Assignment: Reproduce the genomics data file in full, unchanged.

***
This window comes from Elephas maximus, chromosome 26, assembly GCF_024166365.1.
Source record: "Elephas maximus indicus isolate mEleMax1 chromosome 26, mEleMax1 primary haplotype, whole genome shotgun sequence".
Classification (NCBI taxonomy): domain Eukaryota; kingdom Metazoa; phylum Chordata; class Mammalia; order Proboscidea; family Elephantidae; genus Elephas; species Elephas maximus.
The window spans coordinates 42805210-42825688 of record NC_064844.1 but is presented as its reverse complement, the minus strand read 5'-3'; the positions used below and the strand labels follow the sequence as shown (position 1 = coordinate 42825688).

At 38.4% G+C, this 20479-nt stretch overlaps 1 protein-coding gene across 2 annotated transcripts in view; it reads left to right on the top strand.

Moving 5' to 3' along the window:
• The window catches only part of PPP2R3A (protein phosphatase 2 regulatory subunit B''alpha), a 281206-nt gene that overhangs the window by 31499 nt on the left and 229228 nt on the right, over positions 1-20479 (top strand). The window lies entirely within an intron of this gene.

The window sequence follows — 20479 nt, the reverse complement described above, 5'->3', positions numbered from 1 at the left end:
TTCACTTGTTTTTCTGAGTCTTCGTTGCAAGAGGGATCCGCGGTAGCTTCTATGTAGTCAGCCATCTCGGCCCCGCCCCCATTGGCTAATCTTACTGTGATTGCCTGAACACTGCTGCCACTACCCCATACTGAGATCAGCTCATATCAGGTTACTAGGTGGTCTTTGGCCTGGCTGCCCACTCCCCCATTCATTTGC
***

This window comes from Elephas maximus, chromosome 26, assembly GCF_024166365.1.
Source record: "Elephas maximus indicus isolate mEleMax1 chromosome 26, mEleMax1 primary haplotype, whole genome shotgun sequence".
Classification (NCBI taxonomy): domain Eukaryota; kingdom Metazoa; phylum Chordata; class Mammalia; order Proboscidea; family Elephantidae; genus Elephas; species Elephas maximus.
The window spans coordinates 42805210-42825688 of record NC_064844.1 but is presented as its reverse complement, the minus strand read 5'-3'; the positions used below and the strand labels follow the sequence as shown (position 1 = coordinate 42825688).

At 38.4% G+C, this 20479-nt stretch overlaps 1 protein-coding gene across 2 annotated transcripts in view; it reads left to right on the top strand.

Moving 5' to 3' along the window:
• The window catches only part of PPP2R3A (protein phosphatase 2 regulatory subunit B''alpha), a 281206-nt gene that overhangs the window by 31499 nt on the left and 229228 nt on the right, over positions 1-20479 (top strand). The window lies entirely within an intron of this gene.

The window sequence follows — 20479 nt, the reverse complement described above, 5'->3', positions numbered from 1 at the left end:
TTCACTTGTTTTTCTGAGTCTTCGTTGCAAGAGGGATCCGCGGTAGCTTCTATGTAGTCAGCCATCTCGGCCCCGCCCCCATTGGCTAATCTTACTGTGATTGCCTGAACACTGCTGCCACTACCCCATACTGAGATCAGCTCATATCAGGTTACTAGGTGGTCTTTGGCCTGGCTGCCCACTCCCCCATTCATTTGC